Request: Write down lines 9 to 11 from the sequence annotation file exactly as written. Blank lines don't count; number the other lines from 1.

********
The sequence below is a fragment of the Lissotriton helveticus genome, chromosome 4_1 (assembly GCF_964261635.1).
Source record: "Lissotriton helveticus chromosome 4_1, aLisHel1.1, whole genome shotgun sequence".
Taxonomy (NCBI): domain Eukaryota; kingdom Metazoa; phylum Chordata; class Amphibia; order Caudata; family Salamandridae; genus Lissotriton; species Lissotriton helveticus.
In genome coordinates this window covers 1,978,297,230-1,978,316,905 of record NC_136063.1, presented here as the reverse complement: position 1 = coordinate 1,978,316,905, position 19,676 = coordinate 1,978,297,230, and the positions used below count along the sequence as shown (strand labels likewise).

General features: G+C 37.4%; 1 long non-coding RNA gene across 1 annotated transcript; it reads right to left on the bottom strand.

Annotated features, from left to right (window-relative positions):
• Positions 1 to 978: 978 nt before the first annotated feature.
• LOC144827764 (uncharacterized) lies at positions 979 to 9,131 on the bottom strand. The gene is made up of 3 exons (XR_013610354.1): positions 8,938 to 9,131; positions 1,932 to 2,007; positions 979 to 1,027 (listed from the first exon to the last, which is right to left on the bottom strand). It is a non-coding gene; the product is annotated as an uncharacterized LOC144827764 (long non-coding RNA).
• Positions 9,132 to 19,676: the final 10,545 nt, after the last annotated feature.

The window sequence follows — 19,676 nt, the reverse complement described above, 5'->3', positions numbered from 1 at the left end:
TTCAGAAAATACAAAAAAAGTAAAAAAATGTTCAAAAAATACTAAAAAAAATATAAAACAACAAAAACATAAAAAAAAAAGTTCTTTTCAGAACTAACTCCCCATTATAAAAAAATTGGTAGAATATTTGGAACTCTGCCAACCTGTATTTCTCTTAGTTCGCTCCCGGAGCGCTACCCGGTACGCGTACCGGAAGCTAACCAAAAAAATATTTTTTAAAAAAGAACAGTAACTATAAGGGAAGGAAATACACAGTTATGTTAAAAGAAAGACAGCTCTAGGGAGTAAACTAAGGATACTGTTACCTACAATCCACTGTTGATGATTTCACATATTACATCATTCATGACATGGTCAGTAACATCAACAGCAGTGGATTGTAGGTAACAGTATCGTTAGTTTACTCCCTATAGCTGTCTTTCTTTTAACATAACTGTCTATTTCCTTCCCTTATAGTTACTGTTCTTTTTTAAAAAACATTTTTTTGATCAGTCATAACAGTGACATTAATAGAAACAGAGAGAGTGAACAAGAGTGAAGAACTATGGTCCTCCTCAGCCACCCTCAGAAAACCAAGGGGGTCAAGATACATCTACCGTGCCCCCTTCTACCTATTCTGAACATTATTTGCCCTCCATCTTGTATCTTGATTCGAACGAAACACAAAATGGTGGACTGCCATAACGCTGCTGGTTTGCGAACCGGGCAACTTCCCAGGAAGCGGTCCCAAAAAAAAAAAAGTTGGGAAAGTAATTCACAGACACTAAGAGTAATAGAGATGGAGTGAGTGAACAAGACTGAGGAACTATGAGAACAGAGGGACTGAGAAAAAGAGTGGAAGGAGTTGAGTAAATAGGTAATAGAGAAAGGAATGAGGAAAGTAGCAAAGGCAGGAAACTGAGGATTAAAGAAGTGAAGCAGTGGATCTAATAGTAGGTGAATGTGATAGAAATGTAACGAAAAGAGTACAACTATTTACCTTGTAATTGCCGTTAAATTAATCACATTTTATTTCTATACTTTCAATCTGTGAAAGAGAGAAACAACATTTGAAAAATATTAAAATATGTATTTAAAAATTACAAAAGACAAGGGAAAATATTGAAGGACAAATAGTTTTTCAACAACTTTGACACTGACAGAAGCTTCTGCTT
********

• Positions 9,132 to 19,676: the final 10,545 nt, after the last annotated feature.

The window sequence follows — 19,676 nt, the reverse complement described above, 5'->3', positions numbered from 1 at the left end:
TTCAGAAAATACAAAAAAAGTAAAAAAATGTTCAAAAAATACTAAAAAAAATATAAAACAACAAAAACATAAAAAAAAAAGTTCTTTTCAGAACTAACTCCCCATTATAAAAAAATTGGTAGAATATTTGGAACTCTGCCAACCTGTATTTCTCTTAGTTCGCTCCCGGAGCGCTACCCGGTACGCGTACCGGAAGCTAACCAAAAAAATATTTTTTAAAAAAGAACAGTAACTATAAGGGAAGGAAATACACAGTTATGTTAAAAGAAAGACAGCTCTAGGGAGTAAACTAAGGATACTGTTACCTACAATCCACTGTTGATGATTTCACATATTACATCATTCATGACATGGTCAGTAACATCAACAGCAGTGGATTGTAGGTAACAGTATCGTTAGTTTACTCCCTATAGCTGTCTTTCTTTTAACATAACTGTCTATTTCCTTCCCTTATAGTTACTGTTCTTTTTTAAAAAACATTTTTTTGATCAGTCATAACAGTGACATTAATAGAAACAGAGAGAGTGAACAAGAGTGAAGAACTATGGTCCTCCTCAGCCACCCTCAGAAAACCAAGGGGGTCAAGATACATCTACCGTGCCCCCTTCTACCTATTCTGAACATTATTTGCCCTCCATCTTGTATCTTGATTCGAACGAAACACAAAATGGTGGACTGCCATAACGCTGCTGGTTTGCGAACCGGGCAACTTCCCAGGAAGCGGTCCCAAAAAAAAAAAAGTTGGGAAAGTAATTCACAGACACTAAGAGTAATAGAGATGGAGTGAGTGAACAAGACTGAGGAACTATGAGAACAGAGGGACTGAGAAAAAGAGTGGAAGGAGTTGAGTAAATAGGTAATAGAGAAAGGAATGAGGAAAGTAGCAAAGGCAGGAAACTGAGGATTAAAGAAGTGAAGCAGTGGATCTAATAGTAGGTGAATGTGATAGAAATGTAACGAAAAGAGTACAACTATTTACCTTGTAATTGCCGTTAAATTAATCACATTTTATTTCTATACTTTCAATCTGTGAAAGAGAGAAACAACATTTGAAAAATATTAAAATATGTATTTAAAAATTACAAAAGACAAGGGAAAATATTGAAGGACAAATAGTTTTTCAACAACTTTGACACTGACAGAAGCTTCTGCTT